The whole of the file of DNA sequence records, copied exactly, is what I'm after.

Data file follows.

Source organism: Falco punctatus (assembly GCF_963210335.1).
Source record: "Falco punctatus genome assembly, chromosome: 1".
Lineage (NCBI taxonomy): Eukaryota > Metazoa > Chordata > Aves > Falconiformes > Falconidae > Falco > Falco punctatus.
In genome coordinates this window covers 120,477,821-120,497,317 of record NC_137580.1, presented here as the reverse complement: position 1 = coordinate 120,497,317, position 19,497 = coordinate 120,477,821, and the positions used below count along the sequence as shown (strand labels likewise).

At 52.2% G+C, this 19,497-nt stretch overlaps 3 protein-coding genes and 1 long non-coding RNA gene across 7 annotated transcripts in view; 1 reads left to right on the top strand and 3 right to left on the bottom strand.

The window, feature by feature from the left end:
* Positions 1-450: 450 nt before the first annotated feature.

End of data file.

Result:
Source organism: Falco punctatus (assembly GCF_963210335.1).
Source record: "Falco punctatus genome assembly, chromosome: 1".
Lineage (NCBI taxonomy): Eukaryota > Metazoa > Chordata > Aves > Falconiformes > Falconidae > Falco > Falco punctatus.
In genome coordinates this window covers 120,477,821-120,497,317 of record NC_137580.1, presented here as the reverse complement: position 1 = coordinate 120,497,317, position 19,497 = coordinate 120,477,821, and the positions used below count along the sequence as shown (strand labels likewise).

At 52.2% G+C, this 19,497-nt stretch overlaps 3 protein-coding genes and 1 long non-coding RNA gene across 7 annotated transcripts in view; 1 reads left to right on the top strand and 3 right to left on the bottom strand.

The window, feature by feature from the left end:
* Positions 1-450: 450 nt before the first annotated feature.